Interracial marriage in the United States has been legal in all U. states since the 1967 Supreme Court decision Loving v.
Virginia that deemed "anti-miscegenation" laws unconstitutional. The proportion of interracial marriages as a proportion of all marriages has been increasing since, such that 15.1% of all new marriages in the United States were interracial marriages by 2010 compared to a low single-digit percentage in the mid 20th century.
These statistics do not take into account the mixing of ancestries within the same "race"; e.g.
The numbers are the relative rates at which interracial couples get divorced i.e.
The authors found that gender plays a significant role in interracial divorce dynamics: According to the adjusted models predicting divorce as of the 10th year of marriage, interracial marriages that are the most vulnerable involve White females and non-White males relative to White/White couples.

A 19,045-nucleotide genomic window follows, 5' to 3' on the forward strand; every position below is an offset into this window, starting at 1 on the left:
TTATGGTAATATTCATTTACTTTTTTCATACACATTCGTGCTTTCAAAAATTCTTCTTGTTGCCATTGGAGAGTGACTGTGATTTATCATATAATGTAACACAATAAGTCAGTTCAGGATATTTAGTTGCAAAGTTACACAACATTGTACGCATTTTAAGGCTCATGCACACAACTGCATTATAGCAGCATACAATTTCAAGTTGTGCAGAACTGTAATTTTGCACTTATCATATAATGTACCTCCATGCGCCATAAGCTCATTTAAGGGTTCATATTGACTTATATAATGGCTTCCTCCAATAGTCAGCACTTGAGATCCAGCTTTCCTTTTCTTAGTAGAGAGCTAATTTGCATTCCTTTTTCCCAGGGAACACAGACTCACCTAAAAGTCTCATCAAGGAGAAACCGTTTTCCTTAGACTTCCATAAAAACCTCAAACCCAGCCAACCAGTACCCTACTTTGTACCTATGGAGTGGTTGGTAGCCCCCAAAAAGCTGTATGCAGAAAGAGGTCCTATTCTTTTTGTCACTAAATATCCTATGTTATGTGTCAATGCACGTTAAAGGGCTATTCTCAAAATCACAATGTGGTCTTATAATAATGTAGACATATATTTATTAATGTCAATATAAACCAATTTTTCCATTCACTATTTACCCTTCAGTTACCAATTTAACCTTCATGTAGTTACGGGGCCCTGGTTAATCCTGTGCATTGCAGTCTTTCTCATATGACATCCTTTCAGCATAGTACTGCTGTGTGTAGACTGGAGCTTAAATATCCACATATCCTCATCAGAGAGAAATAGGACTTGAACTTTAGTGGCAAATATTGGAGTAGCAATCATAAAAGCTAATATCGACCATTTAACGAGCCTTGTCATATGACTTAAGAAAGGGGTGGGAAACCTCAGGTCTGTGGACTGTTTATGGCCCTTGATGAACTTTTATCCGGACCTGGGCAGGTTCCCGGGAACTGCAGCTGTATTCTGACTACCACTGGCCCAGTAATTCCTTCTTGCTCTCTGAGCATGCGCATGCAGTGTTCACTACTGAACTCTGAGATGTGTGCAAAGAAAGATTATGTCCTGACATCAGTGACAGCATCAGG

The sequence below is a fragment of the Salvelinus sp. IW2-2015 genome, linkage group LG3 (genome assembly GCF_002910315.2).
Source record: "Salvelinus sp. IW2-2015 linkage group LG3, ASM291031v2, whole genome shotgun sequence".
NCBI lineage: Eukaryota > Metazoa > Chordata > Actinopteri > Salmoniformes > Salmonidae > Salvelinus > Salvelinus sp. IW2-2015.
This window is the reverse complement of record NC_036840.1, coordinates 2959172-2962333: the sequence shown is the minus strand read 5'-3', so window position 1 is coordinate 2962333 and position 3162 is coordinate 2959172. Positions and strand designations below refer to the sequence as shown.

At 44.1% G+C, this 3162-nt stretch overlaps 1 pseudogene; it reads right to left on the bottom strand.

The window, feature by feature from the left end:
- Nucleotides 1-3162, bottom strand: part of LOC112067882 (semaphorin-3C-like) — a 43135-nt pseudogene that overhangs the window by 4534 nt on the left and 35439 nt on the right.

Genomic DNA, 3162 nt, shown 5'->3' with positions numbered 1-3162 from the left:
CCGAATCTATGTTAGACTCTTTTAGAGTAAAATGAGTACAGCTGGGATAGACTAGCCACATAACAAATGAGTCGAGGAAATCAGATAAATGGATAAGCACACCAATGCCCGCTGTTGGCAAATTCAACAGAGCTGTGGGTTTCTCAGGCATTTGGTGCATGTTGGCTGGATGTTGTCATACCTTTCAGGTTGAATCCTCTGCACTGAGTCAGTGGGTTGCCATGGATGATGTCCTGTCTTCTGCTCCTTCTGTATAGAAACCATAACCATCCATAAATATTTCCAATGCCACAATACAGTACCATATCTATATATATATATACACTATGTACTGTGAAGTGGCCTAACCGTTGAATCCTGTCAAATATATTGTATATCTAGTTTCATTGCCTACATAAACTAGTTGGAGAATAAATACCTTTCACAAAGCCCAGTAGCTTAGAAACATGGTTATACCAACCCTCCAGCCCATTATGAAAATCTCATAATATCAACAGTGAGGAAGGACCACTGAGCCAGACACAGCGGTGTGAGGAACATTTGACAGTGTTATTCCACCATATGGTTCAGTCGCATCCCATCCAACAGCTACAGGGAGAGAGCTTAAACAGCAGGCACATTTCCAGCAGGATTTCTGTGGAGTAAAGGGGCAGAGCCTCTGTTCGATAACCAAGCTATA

White wife/Black husband marriages are twice as likely to divorce by the 10th year of marriage compared to White/White couples, while White wife/Asian husband marriages are 59% more likely to end in divorce compared to White/White unions.
The table shows that among whites who out-married in 2008, there were different patterns by gender in the race of their spouses.
More than a quarter of white men (26.9%) married an Asian woman, and about 6.9% married a black woman.